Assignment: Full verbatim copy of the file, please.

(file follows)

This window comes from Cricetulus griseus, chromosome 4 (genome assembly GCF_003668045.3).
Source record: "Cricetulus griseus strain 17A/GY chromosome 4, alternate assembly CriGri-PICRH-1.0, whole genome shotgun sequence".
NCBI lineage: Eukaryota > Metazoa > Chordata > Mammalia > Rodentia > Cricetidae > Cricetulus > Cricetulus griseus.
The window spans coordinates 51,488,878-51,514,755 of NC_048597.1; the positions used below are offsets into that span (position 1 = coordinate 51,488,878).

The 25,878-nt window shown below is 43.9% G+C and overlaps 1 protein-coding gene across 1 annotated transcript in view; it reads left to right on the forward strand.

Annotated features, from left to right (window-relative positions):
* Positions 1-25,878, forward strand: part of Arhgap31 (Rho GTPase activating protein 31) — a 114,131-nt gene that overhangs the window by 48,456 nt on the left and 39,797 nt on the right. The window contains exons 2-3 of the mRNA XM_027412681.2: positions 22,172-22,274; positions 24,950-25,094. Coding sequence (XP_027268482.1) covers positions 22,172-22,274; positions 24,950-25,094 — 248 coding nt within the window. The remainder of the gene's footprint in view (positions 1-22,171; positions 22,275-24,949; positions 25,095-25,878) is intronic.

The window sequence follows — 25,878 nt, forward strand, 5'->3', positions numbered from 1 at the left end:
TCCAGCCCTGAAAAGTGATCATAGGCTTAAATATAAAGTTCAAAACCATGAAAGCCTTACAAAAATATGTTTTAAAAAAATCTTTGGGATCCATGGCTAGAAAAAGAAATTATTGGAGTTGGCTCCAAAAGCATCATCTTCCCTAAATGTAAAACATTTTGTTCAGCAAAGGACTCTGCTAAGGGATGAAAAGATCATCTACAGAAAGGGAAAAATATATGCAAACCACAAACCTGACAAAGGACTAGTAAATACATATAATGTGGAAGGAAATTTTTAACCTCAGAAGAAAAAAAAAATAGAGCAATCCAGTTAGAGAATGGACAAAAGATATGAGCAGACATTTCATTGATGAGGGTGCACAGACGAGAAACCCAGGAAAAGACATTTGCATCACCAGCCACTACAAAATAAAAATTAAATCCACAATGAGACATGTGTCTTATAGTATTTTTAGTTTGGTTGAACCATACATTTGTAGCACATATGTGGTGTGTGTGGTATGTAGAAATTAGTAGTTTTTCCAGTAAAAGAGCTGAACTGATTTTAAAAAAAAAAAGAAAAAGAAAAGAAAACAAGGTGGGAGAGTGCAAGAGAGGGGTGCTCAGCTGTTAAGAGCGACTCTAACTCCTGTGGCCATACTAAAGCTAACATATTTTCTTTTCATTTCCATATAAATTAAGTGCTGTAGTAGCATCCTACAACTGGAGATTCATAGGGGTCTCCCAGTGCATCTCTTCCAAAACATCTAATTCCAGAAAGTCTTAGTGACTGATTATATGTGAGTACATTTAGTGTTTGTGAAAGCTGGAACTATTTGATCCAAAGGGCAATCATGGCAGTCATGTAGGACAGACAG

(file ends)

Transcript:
This window comes from Cricetulus griseus, chromosome 4 (genome assembly GCF_003668045.3).
Source record: "Cricetulus griseus strain 17A/GY chromosome 4, alternate assembly CriGri-PICRH-1.0, whole genome shotgun sequence".
NCBI lineage: Eukaryota > Metazoa > Chordata > Mammalia > Rodentia > Cricetidae > Cricetulus > Cricetulus griseus.
The window spans coordinates 51,488,878-51,514,755 of NC_048597.1; the positions used below are offsets into that span (position 1 = coordinate 51,488,878).

The 25,878-nt window shown below is 43.9% G+C and overlaps 1 protein-coding gene across 1 annotated transcript in view; it reads left to right on the forward strand.

Annotated features, from left to right (window-relative positions):
* Positions 1-25,878, forward strand: part of Arhgap31 (Rho GTPase activating protein 31) — a 114,131-nt gene that overhangs the window by 48,456 nt on the left and 39,797 nt on the right. The window contains exons 2-3 of the mRNA XM_027412681.2: positions 22,172-22,274; positions 24,950-25,094. Coding sequence (XP_027268482.1) covers positions 22,172-22,274; positions 24,950-25,094 — 248 coding nt within the window. The remainder of the gene's footprint in view (positions 1-22,171; positions 22,275-24,949; positions 25,095-25,878) is intronic.

The window sequence follows — 25,878 nt, forward strand, 5'->3', positions numbered from 1 at the left end:
TCCAGCCCTGAAAAGTGATCATAGGCTTAAATATAAAGTTCAAAACCATGAAAGCCTTACAAAAATATGTTTTAAAAAAATCTTTGGGATCCATGGCTAGAAAAAGAAATTATTGGAGTTGGCTCCAAAAGCATCATCTTCCCTAAATGTAAAACATTTTGTTCAGCAAAGGACTCTGCTAAGGGATGAAAAGATCATCTACAGAAAGGGAAAAATATATGCAAACCACAAACCTGACAAAGGACTAGTAAATACATATAATGTGGAAGGAAATTTTTAACCTCAGAAGAAAAAAAAAATAGAGCAATCCAGTTAGAGAATGGACAAAAGATATGAGCAGACATTTCATTGATGAGGGTGCACAGACGAGAAACCCAGGAAAAGACATTTGCATCACCAGCCACTACAAAATAAAAATTAAATCCACAATGAGACATGTGTCTTATAGTATTTTTAGTTTGGTTGAACCATACATTTGTAGCACATATGTGGTGTGTGTGGTATGTAGAAATTAGTAGTTTTTCCAGTAAAAGAGCTGAACTGATTTTAAAAAAAAAAAGAAAAAGAAAAGAAAACAAGGTGGGAGAGTGCAAGAGAGGGGTGCTCAGCTGTTAAGAGCGACTCTAACTCCTGTGGCCATACTAAAGCTAACATATTTTCTTTTCATTTCCATATAAATTAAGTGCTGTAGTAGCATCCTACAACTGGAGATTCATAGGGGTCTCCCAGTGCATCTCTTCCAAAACATCTAATTCCAGAAAGTCTTAGTGACTGATTATATGTGAGTACATTTAGTGTTTGTGAAAGCTGGAACTATTTGATCCAAAGGGCAATCATGGCAGTCATGTAGGACAGACAG